How to develop a growth mindset at work

Jyoti Narain Blog How to develop a growth mindset at work

If this all sounds a little high-level, that’s because it is. It’s not easy to think about how you think. And to make matters worse, Dweck is very clear that we all have a mixture of fixed and growth mindsets.

So while awareness is a good first step we also need to be constantly mindful that we’re taking a growth approach to our work.

Here’s how you can do that:

1. Understand the power of “Not Yet”

If your job is little more than jumping through hoops, it’s going to be difficult to embrace a growth mindset. Binaries (pass/fail, right/wrong) are a breeding ground for fixed mindsets and should be avoided at all costs.

One way to do this is to embrace the power of “not yet.”

In one example, Dweck explains how when a high school in Chicago replaced a failing grade with “not yet,” they saw a massive improvement from their lowest-performing students. In the context of these two mindsets, a “fail” puts you nowhere, while “not yet” puts you on a trajectory towards success and tells you that you’ve made progress and can continue to grow your abilities.

At work, it’s hard to see failures as anything over than just that. But losing sight of the progress and growth you make every day puts you in “the tyranny of now”—where you feel stuck at your current ability level and shy away from difficulties.

2. Set learning goals vs. performance goals

How you set goals can obviously influence the mindset you bring to work. As Dweck explains, the type of goal you set often reflects on whether you’re seeing the work with a growth or fixed mindset.

Research shows that people with fixed mindsets are more likely to set performance goals (like moving a metric or hitting a KPI) instead of learning goals (like bettering your skills). It might seem like not a big deal, but focusing on performance goals defers to short-term thinking and makes you feel like you either pass or fail. And when you do fail, it can be devastating.

Let’s say you’re a service rep for a company. You can either have a performance goal of 95% customer satisfaction. Or a learning goal aimed at increasing response time and improving your overall communication skills. Hitting that performance goal might be motivating in the short-term, but to advance your career you need to learn to perform better over time.

3. Use deliberate practice (i.e. constantly challenge yourself)

Deliberate practice is a technique where you use a systematic approach to building skills. Rather than just going through the motions, it means going into each session with a specific, challenging goal, getting constant feedback, and adapting and trying new ways to get better.

While a fixed mindset isn’t comfortable being put in a place beyond their comfort zone, a growth mindset revels in it. It promotes challenge and learning over raw talent and has been used by everyone from chess grandmaster Magnus Carlsen to award-winning sushi chef Jiro Ono to become the best at their skills.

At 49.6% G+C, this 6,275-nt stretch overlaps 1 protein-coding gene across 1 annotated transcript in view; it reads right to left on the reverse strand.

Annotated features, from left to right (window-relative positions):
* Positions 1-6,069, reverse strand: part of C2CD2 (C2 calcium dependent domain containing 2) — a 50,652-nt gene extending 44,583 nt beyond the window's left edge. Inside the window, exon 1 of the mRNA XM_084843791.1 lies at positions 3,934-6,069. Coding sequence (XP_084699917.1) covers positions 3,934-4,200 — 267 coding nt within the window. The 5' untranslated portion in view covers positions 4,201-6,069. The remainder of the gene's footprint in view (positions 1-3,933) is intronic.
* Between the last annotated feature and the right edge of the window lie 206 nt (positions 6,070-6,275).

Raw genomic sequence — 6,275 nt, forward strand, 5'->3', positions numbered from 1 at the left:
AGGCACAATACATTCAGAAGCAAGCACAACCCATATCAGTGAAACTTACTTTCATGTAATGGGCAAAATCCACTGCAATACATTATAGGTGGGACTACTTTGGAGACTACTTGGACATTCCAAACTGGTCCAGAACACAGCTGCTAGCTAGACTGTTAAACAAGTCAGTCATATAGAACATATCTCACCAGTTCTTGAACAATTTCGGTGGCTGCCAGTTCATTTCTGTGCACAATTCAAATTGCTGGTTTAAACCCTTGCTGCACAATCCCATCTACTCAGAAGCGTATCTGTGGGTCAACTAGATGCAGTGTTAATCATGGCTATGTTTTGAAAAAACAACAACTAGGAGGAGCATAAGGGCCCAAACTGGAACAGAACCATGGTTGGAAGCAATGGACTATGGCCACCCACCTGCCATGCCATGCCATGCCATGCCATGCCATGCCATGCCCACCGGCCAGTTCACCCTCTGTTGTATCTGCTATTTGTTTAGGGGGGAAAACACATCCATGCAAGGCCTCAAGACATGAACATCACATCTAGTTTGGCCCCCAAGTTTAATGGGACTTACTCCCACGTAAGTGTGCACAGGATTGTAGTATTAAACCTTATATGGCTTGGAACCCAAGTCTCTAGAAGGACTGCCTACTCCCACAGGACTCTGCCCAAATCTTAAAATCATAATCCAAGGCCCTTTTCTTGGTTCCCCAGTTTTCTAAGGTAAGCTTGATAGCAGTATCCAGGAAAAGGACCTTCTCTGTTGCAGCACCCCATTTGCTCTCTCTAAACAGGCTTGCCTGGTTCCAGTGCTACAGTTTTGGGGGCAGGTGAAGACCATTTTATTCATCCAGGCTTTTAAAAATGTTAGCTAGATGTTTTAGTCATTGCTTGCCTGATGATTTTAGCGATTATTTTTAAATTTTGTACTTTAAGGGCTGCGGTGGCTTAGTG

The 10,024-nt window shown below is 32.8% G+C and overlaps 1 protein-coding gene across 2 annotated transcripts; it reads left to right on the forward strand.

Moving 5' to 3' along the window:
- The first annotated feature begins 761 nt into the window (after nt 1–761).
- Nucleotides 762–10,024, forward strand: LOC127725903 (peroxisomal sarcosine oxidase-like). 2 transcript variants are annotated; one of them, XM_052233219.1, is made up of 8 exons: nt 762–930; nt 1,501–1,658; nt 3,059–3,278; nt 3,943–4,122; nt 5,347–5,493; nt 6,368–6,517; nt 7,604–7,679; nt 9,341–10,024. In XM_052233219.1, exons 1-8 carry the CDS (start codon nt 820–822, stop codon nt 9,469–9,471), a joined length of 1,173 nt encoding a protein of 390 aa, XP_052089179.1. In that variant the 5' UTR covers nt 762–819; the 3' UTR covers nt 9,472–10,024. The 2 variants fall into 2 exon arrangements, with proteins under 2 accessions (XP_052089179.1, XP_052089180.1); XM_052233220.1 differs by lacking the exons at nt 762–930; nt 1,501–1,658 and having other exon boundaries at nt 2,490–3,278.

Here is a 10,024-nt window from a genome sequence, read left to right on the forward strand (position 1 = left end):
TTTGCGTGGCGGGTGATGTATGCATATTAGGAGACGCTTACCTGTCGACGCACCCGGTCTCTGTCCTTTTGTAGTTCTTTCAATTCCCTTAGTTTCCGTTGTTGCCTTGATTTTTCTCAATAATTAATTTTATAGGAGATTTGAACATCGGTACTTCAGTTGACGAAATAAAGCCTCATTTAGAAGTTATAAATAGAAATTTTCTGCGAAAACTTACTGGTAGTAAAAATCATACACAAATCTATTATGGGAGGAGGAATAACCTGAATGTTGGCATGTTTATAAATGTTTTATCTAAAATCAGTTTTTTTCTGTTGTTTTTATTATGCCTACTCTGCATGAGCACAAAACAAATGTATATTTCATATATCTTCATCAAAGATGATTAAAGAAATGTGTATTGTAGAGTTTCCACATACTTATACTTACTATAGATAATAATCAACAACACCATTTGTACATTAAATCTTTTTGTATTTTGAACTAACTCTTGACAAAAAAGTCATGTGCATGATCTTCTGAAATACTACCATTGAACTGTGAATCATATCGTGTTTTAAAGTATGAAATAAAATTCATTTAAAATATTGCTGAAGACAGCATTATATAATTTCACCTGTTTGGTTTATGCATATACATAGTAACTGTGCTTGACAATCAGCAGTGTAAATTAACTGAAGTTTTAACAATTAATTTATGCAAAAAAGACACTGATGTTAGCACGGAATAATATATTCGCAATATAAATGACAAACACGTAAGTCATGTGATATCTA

4. Ask for improvement feedback (not just praise)

We all love praise. But too much of it can make us fall into a fixed mindset. We fall back on the idea that we’re naturally talented and forget that the best way to get better at new skills is to learn from your mistakes.

When you finish a project, ask for feedback on what you can do to improve. Not just whether the work was good or bad. Dig deep into areas that could’ve been improved or different paths you could’ve taken.

5. Regularly re-visit and re-assess your long-term goals

A growth mindset requires connecting our work to a bigger purpose. And the only way to do this is to be aware of your long-term goals and have a plan in mind. To stay on track, set time aside to go over your goals and make sure they’re aligned with your work.

We all change over time, and adapting is our greatest asset

When a friend of Hunter S. Thompson’s asked him how to live a life with meaning, the eccentric author replied with a lesson on the power of having a growth mindset:

“When you were young, let us say that you wanted to be a fireman. I feel reasonably safe in saying that you no longer want to be a fireman. Why? Because your perspective has changed. It’s not the fireman who has changed, but you…

“So it would seem foolish, would it not, to adjust our lives to the demands of a goal we see from a different angle every day? How could we ever hope to accomplish anything other than galloping neurosis?”

Take a minute to really think about the way you approach your work and your interests. Do you really believe you can grow? Or are you stuck in a fixed mentality?

Our careers, like our lives, are always changing, evolving, and growing. And we need to keep up with them if we don’t want to be left behind.

How do you make sure you’re approaching your career with a growth mindset? Please comment.


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